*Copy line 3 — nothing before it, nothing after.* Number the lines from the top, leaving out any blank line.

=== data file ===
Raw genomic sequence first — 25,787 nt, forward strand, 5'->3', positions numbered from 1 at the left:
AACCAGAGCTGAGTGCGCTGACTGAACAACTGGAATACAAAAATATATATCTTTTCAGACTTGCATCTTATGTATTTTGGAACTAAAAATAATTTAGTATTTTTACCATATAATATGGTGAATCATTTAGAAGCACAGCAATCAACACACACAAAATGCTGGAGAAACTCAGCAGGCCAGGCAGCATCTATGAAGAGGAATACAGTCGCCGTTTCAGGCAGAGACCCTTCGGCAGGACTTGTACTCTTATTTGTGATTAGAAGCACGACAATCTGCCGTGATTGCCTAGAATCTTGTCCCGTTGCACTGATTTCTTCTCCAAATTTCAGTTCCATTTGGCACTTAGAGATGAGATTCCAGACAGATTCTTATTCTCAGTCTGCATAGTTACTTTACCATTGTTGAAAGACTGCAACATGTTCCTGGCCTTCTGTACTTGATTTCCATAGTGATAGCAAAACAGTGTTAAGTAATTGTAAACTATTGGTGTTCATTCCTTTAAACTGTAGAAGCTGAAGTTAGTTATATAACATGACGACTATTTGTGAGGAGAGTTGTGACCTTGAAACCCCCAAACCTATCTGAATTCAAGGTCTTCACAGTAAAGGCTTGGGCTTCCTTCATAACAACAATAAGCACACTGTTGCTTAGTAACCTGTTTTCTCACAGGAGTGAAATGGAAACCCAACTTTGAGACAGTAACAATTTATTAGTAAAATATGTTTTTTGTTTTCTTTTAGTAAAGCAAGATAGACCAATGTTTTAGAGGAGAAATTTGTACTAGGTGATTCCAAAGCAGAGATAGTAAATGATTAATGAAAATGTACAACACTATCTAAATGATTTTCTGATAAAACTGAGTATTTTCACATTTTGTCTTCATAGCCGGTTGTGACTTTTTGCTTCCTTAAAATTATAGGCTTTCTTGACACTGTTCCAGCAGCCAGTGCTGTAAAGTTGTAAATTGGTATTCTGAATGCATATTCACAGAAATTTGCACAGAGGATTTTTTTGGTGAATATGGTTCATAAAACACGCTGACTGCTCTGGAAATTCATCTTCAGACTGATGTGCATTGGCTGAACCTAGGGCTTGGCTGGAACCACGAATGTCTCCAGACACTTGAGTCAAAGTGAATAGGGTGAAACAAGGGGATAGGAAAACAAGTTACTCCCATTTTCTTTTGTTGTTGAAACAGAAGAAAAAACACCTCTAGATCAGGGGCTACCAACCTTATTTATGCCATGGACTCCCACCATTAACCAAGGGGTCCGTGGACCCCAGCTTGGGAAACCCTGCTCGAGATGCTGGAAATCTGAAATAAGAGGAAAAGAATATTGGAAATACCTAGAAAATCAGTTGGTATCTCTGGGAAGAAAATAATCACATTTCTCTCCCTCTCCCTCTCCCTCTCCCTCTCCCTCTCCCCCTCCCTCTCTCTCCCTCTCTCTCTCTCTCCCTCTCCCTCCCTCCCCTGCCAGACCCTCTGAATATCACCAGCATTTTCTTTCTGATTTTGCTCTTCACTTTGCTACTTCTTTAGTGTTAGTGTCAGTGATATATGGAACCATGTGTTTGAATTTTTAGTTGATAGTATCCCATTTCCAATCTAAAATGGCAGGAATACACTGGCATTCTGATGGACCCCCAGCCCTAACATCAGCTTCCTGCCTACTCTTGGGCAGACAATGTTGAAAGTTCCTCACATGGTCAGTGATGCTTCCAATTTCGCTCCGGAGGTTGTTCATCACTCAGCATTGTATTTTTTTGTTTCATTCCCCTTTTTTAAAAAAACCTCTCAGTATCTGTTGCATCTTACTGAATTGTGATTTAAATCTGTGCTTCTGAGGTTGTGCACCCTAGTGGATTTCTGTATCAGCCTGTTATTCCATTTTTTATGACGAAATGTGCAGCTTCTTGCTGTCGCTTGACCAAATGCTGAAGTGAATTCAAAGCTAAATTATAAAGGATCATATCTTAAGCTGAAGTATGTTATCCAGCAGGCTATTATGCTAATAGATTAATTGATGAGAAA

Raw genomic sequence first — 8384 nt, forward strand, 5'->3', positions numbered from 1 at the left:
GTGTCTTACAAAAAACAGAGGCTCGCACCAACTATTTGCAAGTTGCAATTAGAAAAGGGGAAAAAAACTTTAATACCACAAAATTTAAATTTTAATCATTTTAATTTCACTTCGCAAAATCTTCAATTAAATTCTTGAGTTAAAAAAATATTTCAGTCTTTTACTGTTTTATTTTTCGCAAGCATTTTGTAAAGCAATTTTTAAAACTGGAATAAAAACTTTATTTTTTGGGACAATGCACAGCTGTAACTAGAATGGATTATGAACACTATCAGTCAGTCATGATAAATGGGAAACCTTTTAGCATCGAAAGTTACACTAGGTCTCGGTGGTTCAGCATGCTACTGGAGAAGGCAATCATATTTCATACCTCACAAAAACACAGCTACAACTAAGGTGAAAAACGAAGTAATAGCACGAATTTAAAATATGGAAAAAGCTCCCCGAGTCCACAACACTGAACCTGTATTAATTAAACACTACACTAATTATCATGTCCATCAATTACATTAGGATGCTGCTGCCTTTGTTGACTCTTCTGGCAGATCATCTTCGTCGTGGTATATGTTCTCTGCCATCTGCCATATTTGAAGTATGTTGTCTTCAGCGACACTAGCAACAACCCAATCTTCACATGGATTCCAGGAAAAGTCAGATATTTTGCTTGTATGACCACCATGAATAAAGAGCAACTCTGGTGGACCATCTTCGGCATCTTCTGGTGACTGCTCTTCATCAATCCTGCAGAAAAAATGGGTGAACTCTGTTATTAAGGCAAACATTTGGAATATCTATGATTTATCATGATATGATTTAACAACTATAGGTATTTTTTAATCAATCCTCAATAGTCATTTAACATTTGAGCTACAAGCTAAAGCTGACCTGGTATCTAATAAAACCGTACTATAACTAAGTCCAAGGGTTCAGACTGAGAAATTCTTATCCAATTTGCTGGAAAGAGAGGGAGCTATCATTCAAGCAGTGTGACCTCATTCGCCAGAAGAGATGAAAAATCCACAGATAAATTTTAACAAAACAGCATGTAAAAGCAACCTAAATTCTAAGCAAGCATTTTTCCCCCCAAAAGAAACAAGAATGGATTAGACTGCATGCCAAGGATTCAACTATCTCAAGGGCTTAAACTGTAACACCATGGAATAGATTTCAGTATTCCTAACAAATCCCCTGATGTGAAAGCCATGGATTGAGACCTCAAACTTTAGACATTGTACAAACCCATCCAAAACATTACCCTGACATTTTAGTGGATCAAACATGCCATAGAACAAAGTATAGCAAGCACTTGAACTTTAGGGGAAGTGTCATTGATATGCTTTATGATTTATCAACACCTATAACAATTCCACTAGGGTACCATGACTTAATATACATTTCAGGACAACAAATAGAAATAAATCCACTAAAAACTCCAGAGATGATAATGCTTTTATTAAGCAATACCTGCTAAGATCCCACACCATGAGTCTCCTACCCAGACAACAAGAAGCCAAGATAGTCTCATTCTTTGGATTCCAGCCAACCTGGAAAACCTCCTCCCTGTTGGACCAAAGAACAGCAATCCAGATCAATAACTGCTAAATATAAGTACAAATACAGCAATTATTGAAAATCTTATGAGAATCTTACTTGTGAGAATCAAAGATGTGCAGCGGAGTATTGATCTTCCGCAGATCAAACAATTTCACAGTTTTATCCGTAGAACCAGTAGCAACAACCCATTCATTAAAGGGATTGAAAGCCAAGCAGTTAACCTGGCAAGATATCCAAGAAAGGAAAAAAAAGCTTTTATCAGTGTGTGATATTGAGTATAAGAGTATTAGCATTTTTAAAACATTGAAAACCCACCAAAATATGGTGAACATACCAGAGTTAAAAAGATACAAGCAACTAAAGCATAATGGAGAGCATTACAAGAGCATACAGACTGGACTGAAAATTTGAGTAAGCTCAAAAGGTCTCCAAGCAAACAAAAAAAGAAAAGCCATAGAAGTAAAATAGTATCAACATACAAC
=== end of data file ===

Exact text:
Raw genomic sequence first — 8384 nt, forward strand, 5'->3', positions numbered from 1 at the left: